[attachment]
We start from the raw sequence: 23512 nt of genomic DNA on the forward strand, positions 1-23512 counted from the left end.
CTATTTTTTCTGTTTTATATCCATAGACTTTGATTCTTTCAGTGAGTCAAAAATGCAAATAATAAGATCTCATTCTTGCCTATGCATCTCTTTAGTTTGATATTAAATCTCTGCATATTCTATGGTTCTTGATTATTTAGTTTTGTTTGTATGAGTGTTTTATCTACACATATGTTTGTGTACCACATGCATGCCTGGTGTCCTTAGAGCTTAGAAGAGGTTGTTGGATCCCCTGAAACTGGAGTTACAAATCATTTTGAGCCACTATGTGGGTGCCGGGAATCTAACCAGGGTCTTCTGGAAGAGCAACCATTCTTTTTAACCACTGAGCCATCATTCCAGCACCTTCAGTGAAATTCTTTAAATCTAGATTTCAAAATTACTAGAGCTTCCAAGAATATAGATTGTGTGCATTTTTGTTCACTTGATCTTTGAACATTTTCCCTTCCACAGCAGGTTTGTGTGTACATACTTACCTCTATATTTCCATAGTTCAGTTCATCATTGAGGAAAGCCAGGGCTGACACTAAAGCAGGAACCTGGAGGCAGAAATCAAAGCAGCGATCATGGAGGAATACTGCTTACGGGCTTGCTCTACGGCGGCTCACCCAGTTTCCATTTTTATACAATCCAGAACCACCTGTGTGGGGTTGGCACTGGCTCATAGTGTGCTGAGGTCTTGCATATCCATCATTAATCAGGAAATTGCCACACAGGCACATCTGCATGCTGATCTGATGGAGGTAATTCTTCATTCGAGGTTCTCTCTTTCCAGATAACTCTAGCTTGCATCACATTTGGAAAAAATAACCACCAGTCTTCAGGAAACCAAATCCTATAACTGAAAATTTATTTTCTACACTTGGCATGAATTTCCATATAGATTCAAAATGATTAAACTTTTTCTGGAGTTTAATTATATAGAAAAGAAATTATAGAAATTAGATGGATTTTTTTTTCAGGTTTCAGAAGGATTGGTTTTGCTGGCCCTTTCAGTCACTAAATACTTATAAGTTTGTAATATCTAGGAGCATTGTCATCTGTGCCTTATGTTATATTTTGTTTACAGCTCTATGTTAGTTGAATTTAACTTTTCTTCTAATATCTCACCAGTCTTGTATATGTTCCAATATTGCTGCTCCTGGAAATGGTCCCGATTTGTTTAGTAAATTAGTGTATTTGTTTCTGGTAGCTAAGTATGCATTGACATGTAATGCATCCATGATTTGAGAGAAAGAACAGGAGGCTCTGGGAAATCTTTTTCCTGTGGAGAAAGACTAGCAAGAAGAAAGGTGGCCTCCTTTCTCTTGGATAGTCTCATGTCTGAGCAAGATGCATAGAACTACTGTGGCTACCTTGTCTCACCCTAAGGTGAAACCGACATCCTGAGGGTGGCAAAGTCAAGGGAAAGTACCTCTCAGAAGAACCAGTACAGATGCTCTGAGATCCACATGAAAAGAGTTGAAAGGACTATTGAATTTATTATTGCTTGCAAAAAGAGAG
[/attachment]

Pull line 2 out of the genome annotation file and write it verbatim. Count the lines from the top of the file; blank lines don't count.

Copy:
CTATTTTTTCTGTTTTATATCCATAGACTTTGATTCTTTCAGTGAGTCAAAAATGCAAATAATAAGATCTCATTCTTGCCTATGCATCTCTTTAGTTTGATATTAAATCTCTGCATATTCTATGGTTCTTGATTATTTAGTTTTGTTTGTATGAGTGTTTTATCTACACATATGTTTGTGTACCACATGCATGCCTGGTGTCCTTAGAGCTTAGAAGAGGTTGTTGGATCCCCTGAAACTGGAGTTACAAATCATTTTGAGCCACTATGTGGGTGCCGGGAATCTAACCAGGGTCTTCTGGAAGAGCAACCATTCTTTTTAACCACTGAGCCATCATTCCAGCACCTTCAGTGAAATTCTTTAAATCTAGATTTCAAAATTACTAGAGCTTCCAAGAATATAGATTGTGTGCATTTTTGTTCACTTGATCTTTGAACATTTTCCCTTCCACAGCAGGTTTGTGTGTACATACTTACCTCTATATTTCCATAGTTCAGTTCATCATTGAGGAAAGCCAGGGCTGACACTAAAGCAGGAACCTGGAGGCAGAAATCAAAGCAGCGATCATGGAGGAATACTGCTTACGGGCTTGCTCTACGGCGGCTCACCCAGTTTCCATTTTTATACAATCCAGAACCACCTGTGTGGGGTTGGCACTGGCTCATAGTGTGCTGAGGTCTTGCATATCCATCATTAATCAGGAAATTGCCACACAGGCACATCTGCATGCTGATCTGATGGAGGTAATTCTTCATTCGAGGTTCTCTCTTTCCAGATAACTCTAGCTTGCATCACATTTGGAAAAAATAACCACCAGTCTTCAGGAAACCAAATCCTATAACTGAAAATTTATTTTCTACACTTGGCATGAATTTCCATATAGATTCAAAATGATTAAACTTTTTCTGGAGTTTAATTATATAGAAAAGAAATTATAGAAATTAGATGGATTTTTTTTTCAGGTTTCAGAAGGATTGGTTTTGCTGGCCCTTTCAGTCACTAAATACTTATAAGTTTGTAATATCTAGGAGCATTGTCATCTGTGCCTTATGTTATATTTTGTTTACAGCTCTATGTTAGTTGAATTTAACTTTTCTTCTAATATCTCACCAGTCTTGTATATGTTCCAATATTGCTGCTCCTGGAAATGGTCCCGATTTGTTTAGTAAATTAGTGTATTTGTTTCTGGTAGCTAAGTATGCATTGACATGTAATGCATCCATGATTTGAGAGAAAGAACAGGAGGCTCTGGGAAATCTTTTTCCTGTGGAGAAAGACTAGCAAGAAGAAAGGTGGCCTCCTTTCTCTTGGATAGTCTCATGTCTGAGCAAGATGCATAGAACTACTGTGGCTACCTTGTCTCACCCTAAGGTGAAACCGACATCCTGAGGGTGGCAAAGTCAAGGGAAAGTACCTCTCAGAAGAACCAGTACAGATGCTCTGAGATCCACATGAAAAGAGTTGAAAGGACTATTGAATTTATTATTGCTTGCAAAAAGAGAG